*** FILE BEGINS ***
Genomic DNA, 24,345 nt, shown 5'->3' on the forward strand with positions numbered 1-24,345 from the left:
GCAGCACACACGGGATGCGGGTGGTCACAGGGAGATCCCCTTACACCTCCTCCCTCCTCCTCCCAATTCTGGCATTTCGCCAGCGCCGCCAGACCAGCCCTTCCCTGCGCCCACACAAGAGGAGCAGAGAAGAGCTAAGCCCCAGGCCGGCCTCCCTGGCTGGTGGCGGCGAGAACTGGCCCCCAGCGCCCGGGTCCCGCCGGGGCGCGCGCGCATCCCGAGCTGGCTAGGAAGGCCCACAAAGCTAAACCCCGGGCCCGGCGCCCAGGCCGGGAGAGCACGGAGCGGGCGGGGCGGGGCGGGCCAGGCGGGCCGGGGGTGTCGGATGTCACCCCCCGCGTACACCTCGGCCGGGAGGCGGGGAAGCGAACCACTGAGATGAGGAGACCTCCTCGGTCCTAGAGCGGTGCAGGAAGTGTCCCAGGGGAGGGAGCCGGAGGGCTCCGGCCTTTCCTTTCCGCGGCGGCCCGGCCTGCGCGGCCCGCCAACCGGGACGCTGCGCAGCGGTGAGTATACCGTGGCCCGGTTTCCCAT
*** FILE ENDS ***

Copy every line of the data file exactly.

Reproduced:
Genomic DNA, 24,345 nt, shown 5'->3' on the forward strand with positions numbered 1-24,345 from the left:
GCAGCACACACGGGATGCGGGTGGTCACAGGGAGATCCCCTTACACCTCCTCCCTCCTCCTCCCAATTCTGGCATTTCGCCAGCGCCGCCAGACCAGCCCTTCCCTGCGCCCACACAAGAGGAGCAGAGAAGAGCTAAGCCCCAGGCCGGCCTCCCTGGCTGGTGGCGGCGAGAACTGGCCCCCAGCGCCCGGGTCCCGCCGGGGCGCGCGCGCATCCCGAGCTGGCTAGGAAGGCCCACAAAGCTAAACCCCGGGCCCGGCGCCCAGGCCGGGAGAGCACGGAGCGGGCGGGGCGGGGCGGGCCAGGCGGGCCGGGGGTGTCGGATGTCACCCCCCGCGTACACCTCGGCCGGGAGGCGGGGAAGCGAACCACTGAGATGAGGAGACCTCCTCGGTCCTAGAGCGGTGCAGGAAGTGTCCCAGGGGAGGGAGCCGGAGGGCTCCGGCCTTTCCTTTCCGCGGCGGCCCGGCCTGCGCGGCCCGCCAACCGGGACGCTGCGCAGCGGTGAGTATACCGTGGCCCGGTTTCCCAT